That same year Texas became a part of the United States of America, larger counties were broken up, and Henderson County was formed. It included areas from Houston and Nacogdoches

United States of America

counties including the area of present-day Van Zandt and Wood Counties. Just two years later in 1848, Van Zandt County was created and it included the area that would become Wood County when it was created in 1850. (Creation timing was such that Wood County residents of 1850 are listed on the census of Van Zandt County.)

In 1861, Texas followed the actions of a number of Southern states and voted to withdraw from the United States of America and join the Confederate States of America. With the surrender of the Confederate government following four bloody years of warfare in 1865, Texas

Confederate States of America

entered a period of military government by the United States. In 1866 a nullification of the secession vote was passed by a Texas constitutional convention, and in 1869 Texans were again authorized to vote for members state officers. In 1870, Texas’ elected representatives were allowed back into the United States Congress.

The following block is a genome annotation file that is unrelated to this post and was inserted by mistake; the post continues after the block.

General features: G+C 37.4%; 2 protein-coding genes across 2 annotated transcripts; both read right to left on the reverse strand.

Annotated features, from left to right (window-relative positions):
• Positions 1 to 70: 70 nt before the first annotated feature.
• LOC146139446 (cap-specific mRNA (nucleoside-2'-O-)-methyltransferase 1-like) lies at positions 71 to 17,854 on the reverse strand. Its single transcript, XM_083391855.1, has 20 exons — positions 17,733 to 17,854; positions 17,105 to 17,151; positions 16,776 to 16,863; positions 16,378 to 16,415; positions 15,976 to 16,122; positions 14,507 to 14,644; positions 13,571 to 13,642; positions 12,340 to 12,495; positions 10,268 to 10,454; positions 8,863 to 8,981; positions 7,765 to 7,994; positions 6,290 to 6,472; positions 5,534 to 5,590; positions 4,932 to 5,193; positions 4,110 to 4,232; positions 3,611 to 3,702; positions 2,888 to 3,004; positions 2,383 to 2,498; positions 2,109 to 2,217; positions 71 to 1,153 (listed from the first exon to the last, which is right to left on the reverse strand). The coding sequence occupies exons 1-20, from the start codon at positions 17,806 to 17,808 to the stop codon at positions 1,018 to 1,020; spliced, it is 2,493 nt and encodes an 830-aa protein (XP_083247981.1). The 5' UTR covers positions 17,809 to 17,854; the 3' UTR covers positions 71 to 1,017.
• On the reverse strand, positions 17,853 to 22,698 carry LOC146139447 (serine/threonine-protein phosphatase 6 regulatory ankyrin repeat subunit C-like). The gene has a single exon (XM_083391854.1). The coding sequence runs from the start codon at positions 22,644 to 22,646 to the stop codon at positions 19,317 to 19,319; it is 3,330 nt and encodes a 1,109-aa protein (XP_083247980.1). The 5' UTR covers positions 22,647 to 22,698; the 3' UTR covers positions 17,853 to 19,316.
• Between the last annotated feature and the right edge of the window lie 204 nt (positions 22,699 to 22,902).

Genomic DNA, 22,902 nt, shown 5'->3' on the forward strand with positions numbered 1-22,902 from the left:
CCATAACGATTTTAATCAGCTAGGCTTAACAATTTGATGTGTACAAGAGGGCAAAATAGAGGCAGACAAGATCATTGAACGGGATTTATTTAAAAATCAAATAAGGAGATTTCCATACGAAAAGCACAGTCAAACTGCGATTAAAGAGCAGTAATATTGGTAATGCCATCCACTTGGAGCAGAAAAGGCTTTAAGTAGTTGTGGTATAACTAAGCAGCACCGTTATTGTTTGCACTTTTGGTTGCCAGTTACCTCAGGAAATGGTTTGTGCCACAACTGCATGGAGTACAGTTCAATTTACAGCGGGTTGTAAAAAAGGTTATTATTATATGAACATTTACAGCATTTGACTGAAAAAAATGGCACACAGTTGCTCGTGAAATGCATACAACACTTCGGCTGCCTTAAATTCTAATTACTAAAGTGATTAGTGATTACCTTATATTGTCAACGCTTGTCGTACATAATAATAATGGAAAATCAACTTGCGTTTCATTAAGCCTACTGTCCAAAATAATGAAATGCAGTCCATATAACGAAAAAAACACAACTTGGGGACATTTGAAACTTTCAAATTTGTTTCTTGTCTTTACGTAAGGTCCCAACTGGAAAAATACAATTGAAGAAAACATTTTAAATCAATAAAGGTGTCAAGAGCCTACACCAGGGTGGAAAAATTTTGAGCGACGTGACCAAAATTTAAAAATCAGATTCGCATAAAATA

Book Review: Martin Varner, Texas Pioneer

Martin Varner book review published in STIRPES, Vol.49, No. 4, Page 33, Dec. 2009. The author, William Barr, Katy, TX, has granted permission to reprint this review.

“Sweet Mother Texas” by William Barr

“Mother of heroes, we come your children true,
Proclaiming our allegiance, our faith, our love for you.”

My theory is that most folks under Lone Star skies encounter these words from the state song only in Peter Bogdanovich’s “The Last Picture Show”. Unless they are of a certain vintage, contemporary Texans have a better chance of knowing the tune to the Agincourt Hymn than to “Texas, Our Texas”.

That said, it is a pleasure to recommend a biography-cum-genealogy of Martin Varner, a book authored by one of his descendants who does his folks proud and the rest of us a favor in assembling the facts about a family numbering among Austin’s “Old Three Hundred”.

Author Don Raney, an engineer by profession, developed an interest in family history more than forty